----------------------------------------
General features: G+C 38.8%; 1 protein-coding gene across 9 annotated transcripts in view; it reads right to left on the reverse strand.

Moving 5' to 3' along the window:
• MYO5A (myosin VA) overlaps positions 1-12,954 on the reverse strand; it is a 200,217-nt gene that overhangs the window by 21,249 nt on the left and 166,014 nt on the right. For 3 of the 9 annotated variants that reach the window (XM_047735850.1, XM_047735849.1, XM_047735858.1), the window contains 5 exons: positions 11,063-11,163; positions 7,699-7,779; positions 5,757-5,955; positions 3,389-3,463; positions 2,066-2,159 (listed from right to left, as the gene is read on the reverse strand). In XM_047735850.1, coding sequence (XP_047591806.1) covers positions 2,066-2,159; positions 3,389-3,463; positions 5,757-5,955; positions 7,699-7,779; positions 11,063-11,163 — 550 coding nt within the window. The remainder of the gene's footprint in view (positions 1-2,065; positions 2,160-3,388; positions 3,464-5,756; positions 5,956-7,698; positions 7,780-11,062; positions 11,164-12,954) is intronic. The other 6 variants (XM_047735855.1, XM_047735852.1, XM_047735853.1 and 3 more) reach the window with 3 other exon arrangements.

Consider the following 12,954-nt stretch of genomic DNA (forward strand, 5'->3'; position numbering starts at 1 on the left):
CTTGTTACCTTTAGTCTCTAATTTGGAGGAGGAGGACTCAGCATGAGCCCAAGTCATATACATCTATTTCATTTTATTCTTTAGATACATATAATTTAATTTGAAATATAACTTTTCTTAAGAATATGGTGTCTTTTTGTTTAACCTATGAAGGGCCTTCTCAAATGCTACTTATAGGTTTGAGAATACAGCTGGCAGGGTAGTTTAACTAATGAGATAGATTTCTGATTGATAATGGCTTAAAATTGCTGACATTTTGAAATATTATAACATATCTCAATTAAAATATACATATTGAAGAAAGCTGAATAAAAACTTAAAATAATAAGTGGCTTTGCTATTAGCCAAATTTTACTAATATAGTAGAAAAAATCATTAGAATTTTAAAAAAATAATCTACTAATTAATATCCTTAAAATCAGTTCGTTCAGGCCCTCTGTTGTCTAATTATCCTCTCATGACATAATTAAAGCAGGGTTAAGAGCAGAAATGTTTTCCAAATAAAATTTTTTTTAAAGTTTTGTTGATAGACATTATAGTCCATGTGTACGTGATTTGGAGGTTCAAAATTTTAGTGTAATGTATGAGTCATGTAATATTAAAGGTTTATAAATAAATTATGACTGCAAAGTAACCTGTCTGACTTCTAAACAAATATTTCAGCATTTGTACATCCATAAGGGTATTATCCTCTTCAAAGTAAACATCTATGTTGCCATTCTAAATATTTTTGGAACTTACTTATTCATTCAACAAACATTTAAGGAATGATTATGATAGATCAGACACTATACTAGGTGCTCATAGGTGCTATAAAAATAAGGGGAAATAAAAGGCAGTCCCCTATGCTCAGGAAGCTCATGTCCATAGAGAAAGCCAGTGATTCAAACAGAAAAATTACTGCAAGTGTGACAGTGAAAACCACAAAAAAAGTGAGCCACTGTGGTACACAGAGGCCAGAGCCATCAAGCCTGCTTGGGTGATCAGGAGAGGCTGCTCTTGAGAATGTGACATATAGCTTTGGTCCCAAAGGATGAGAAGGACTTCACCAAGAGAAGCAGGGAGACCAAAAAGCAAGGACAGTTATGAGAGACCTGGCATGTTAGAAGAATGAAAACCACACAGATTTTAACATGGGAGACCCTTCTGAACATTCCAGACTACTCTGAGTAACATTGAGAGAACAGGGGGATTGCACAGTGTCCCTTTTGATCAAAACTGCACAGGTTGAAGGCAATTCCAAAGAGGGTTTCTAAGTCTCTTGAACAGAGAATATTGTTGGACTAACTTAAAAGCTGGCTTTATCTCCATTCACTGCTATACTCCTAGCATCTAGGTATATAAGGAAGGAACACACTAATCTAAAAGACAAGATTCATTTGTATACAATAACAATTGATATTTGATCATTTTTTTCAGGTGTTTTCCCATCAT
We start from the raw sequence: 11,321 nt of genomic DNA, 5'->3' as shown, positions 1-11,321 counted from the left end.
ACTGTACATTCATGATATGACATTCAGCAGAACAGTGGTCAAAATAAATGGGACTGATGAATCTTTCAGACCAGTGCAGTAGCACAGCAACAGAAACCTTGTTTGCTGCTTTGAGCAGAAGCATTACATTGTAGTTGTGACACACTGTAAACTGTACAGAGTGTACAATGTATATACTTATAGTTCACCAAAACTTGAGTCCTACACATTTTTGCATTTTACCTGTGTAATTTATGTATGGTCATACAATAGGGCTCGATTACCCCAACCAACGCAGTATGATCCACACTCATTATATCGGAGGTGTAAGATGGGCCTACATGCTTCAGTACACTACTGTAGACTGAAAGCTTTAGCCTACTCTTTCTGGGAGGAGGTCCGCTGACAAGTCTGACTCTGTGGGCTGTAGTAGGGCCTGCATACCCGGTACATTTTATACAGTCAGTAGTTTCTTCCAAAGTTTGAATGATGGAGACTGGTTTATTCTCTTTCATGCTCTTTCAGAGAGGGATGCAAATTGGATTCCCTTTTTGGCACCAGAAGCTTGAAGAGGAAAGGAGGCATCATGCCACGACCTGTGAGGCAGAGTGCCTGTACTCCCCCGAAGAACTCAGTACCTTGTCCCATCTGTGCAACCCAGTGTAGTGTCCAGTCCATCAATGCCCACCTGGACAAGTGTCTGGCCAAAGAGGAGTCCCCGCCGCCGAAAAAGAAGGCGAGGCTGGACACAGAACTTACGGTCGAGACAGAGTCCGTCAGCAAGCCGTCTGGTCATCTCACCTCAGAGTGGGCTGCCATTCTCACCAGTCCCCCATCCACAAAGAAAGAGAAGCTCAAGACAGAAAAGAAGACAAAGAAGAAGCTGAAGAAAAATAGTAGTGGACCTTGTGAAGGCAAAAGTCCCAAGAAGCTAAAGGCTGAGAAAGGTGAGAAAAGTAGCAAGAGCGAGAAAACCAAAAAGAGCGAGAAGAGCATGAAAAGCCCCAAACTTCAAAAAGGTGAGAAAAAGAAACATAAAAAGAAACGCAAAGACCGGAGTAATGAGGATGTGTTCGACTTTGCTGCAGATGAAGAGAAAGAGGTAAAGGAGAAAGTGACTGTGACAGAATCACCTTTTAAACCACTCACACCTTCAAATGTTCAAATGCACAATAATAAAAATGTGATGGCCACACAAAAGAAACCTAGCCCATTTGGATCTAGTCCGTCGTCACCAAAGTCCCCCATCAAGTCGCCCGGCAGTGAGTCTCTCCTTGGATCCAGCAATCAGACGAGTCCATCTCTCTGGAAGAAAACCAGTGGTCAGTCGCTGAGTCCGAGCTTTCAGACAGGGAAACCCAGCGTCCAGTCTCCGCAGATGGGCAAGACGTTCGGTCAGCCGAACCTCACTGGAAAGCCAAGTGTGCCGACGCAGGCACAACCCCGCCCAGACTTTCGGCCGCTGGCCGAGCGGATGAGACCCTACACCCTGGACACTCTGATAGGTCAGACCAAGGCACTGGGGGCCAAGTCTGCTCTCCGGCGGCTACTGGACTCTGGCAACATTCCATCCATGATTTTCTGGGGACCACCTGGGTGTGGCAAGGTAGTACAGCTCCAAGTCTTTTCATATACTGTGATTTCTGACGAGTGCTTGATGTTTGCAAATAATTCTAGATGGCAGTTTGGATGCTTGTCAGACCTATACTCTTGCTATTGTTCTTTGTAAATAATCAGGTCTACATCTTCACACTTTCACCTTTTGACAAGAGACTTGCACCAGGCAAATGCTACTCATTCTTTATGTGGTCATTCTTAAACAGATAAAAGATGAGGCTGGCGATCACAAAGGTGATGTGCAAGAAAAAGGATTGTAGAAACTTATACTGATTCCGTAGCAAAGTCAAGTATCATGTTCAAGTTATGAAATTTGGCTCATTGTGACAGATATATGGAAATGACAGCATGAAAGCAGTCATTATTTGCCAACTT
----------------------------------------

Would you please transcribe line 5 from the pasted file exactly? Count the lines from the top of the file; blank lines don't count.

CTTGTTACCTTTAGTCTCTAATTTGGAGGAGGAGGACTCAGCATGAGCCCAAGTCATATACATCTATTTCATTTTATTCTTTAGATACATATAATTTAATTTGAAATATAACTTTTCTTAAGAATATGGTGTCTTTTTGTTTAACCTATGAAGGGCCTTCTCAAATGCTACTTATAGGTTTGAGAATACAGCTGGCAGGGTAGTTTAACTAATGAGATAGATTTCTGATTGATAATGGCTTAAAATTGCTGACATTTTGAAATATTATAACATATCTCAATTAAAATATACATATTGAAGAAAGCTGAATAAAAACTTAAAATAATAAGTGGCTTTGCTATTAGCCAAATTTTACTAATATAGTAGAAAAAATCATTAGAATTTTAAAAAAATAATCTACTAATTAATATCCTTAAAATCAGTTCGTTCAGGCCCTCTGTTGTCTAATTATCCTCTCATGACATAATTAAAGCAGGGTTAAGAGCAGAAATGTTTTCCAAATAAAATTTTTTTTAAAGTTTTGTTGATAGACATTATAGTCCATGTGTACGTGATTTGGAGGTTCAAAATTTTAGTGTAATGTATGAGTCATGTAATATTAAAGGTTTATAAATAAATTATGACTGCAAAGTAACCTGTCTGACTTCTAAACAAATATTTCAGCATTTGTACATCCATAAGGGTATTATCCTCTTCAAAGTAAACATCTATGTTGCCATTCTAAATATTTTTGGAACTTACTTATTCATTCAACAAACATTTAAGGAATGATTATGATAGATCAGACACTATACTAGGTGCTCATAGGTGCTATAAAAATAAGGGGAAATAAAAGGCAGTCCCCTATGCTCAGGAAGCTCATGTCCATAGAGAAAGCCAGTGATTCAAACAGAAAAATTACTGCAAGTGTGACAGTGAAAACCACAAAAAAAGTGAGCCACTGTGGTACACAGAGGCCAGAGCCATCAAGCCTGCTTGGGTGATCAGGAGAGGCTGCTCTTGAGAATGTGACATATAGCTTTGGTCCCAAAGGATGAGAAGGACTTCACCAAGAGAAGCAGGGAGACCAAAAAGCAAGGACAGTTATGAGAGACCTGGCATGTTAGAAGAATGAAAACCACACAGATTTTAACATGGGAGACCCTTCTGAACATTCCAGACTACTCTGAGTAACATTGAGAGAACAGGGGGATTGCACAGTGTCCCTTTTGATCAAAACTGCACAGGTTGAAGGCAATTCCAAAGAGGGTTTCTAAGTCTCTTGAACAGAGAATATTGTTGGACTAACTTAAAAGCTGGCTTTATCTCCATTCACTGCTATACTCCTAGCATCTAGGTATATAAGGAAGGAACACACTAATCTAAAAGACAAGATTCATTTGTATACAATAACAATTGATATTTGATCATTTTTTTCAGGTGTTTTCCCATCAT